Specific question on judging

Author: Tejretics ,

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  • Tejretics
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    Say you’re a debate judge and you come across this situation. 

    The third reason under Con’s second contention in R1 (just as an example) is very strong as an impact and is enough to win Con the debate. However, the rest of Con’s case is terrible and without that reason, Con would lose the debate. Pro drops that reason but tears apart the rest of Con’s case. Con doesn’t bother to extend this third reason of Con’s second contention. 

    On the flow, this reason exists and would win Con the debate. But Con never bothers to mention that Pro dropped this reason. And if this reason didn’t exist, Con would lose the debate. Who would you give the debate to? 

    As a more generic question. To what extent should judges weigh dropped arguments when the other side never brings them back? In which contexts should they be considered debate-winning and in which contexts should they not be? I’d prefer answers from people with formal debate experience, but anyone’s welcome to answer. 


  • bsh1
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    --> @Tejretics
    The failure to extend constitutes a drop. It is possible to drop your own arguments. If you drop it, it ceases to be offense for you, and is unweighable. That is why you should always extend dropped points.

    Pro wins in that situation.
  • whiteflame
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    --> @Tejretics
    I’m not quite as harsh on this as bsh1 is, but our views are similar. Mine is that, if you drop your own argument, you have shown me how little you care about it. I take that into account in how I weigh the point, and given the context you’ve stated here about it being the strongest point by far, this would probably reduce its weight to the point that an argument with far lesser impact could beat it. I do recollect one instance where something like this happened in a round I was judging and resulted in a win for the equivalent of the Con team, though even then, there was light mention of the argument in the final round (I ended up giving them my first and only low speaker point win for that, and my RFD was extensive). As for how much weight to give a point like this, I’d say treat it as though the link story was just thoroughly ravaged. If they can still win like that, then they earn that win, though I think the other side would have to do a terrible job building up their case to make that a reality.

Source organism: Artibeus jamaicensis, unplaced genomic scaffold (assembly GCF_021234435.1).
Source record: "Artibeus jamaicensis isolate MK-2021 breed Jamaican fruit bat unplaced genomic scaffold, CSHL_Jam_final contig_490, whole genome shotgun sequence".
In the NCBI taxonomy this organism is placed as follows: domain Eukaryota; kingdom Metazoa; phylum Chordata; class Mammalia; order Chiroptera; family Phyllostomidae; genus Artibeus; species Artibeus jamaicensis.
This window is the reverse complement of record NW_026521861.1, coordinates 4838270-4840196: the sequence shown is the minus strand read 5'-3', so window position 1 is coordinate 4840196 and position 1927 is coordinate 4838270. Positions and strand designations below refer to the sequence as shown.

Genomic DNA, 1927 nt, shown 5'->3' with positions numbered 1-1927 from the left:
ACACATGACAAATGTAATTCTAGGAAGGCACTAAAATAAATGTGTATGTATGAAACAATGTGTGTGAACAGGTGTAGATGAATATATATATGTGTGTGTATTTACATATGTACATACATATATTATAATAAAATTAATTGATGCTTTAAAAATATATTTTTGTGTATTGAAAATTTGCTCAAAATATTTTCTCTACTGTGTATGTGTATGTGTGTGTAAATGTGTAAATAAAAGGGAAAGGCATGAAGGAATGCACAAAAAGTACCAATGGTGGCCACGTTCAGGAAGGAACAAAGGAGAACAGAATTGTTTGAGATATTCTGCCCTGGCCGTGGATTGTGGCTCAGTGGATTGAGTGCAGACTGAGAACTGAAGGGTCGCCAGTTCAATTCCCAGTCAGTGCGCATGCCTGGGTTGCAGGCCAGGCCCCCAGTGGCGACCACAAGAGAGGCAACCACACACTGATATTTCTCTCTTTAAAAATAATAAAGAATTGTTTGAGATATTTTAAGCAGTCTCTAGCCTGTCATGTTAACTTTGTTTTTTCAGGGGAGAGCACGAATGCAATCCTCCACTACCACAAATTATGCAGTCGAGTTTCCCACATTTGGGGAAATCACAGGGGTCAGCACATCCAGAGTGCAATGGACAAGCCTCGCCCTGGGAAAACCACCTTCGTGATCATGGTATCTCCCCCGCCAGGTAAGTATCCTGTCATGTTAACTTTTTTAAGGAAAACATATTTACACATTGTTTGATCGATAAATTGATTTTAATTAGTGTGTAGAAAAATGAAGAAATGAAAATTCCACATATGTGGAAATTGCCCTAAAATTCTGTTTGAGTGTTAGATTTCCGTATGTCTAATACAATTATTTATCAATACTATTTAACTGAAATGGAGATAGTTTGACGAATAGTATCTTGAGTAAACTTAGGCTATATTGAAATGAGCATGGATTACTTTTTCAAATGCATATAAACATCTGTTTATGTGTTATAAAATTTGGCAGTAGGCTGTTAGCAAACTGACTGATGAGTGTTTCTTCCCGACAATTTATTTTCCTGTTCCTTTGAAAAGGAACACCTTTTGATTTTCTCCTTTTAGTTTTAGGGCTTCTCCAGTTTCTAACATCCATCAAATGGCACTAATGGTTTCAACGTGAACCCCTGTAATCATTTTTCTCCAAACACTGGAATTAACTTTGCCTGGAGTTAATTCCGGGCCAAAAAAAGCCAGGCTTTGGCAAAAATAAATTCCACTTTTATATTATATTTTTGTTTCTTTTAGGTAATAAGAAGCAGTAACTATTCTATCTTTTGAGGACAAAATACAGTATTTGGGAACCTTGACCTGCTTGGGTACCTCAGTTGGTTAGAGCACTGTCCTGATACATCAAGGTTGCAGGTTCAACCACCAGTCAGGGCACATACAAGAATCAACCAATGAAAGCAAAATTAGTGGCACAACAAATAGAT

• Ramshutu
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    --> @Tejretics
    My thinking here - and my PMs are full of people who disagree with me - is that if arguments would have won the debate, and the primary reason to award the win the other way is missing out some debate formality, or detail outside the logic of the argumentation, the arguments mean more.

    I tend to feel that bad arguments should not be raised above good arguments on technicalities - only by warrant. 

    There is something to be said about the failure to extend changing the debate dynamic and how it may have played out : so to be honest there are cases where I would have gone the other way in the case where the good argument is small or throwaway compared to the rest.

    But here it looks like there was a great argument that destroyed the opponent, and the only reason not to award the win seems to be mostly that the team didn’t say “I extend point 3”, to me that doesn’t feel fair.
  • RationalMadman
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    I will tell you a secret: There's always a correct side to a debate but sometimes neither debater is directly representing it.